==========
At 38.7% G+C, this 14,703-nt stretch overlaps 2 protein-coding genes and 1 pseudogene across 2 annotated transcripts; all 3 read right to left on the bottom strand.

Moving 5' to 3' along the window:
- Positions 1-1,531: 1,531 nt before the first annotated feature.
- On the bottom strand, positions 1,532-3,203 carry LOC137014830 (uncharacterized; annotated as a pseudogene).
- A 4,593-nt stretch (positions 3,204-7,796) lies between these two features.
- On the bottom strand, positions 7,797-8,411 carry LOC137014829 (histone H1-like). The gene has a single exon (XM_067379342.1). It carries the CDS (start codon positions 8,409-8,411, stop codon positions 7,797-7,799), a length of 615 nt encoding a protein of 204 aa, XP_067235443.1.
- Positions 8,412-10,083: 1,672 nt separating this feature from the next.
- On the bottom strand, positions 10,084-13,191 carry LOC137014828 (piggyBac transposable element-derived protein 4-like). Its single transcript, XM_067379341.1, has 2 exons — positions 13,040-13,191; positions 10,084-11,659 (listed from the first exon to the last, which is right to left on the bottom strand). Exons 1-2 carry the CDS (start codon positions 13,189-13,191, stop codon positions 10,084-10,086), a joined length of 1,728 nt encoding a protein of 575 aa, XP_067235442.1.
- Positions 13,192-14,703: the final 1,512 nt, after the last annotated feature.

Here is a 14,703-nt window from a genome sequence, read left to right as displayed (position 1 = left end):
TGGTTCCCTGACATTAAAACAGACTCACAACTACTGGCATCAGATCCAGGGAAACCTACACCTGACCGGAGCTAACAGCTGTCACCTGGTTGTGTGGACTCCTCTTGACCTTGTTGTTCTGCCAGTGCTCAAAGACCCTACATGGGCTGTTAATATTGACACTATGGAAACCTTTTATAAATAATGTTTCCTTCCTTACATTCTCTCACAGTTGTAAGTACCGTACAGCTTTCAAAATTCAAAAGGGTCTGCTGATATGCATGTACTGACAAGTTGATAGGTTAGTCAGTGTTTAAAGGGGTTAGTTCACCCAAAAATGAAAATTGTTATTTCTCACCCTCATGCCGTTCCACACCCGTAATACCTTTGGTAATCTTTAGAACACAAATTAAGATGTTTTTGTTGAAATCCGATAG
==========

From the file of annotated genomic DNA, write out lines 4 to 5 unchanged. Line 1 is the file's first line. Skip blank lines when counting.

- On the bottom strand, positions 1,532-3,203 carry LOC137014830 (uncharacterized; annotated as a pseudogene).
- A 4,593-nt stretch (positions 3,204-7,796) lies between these two features.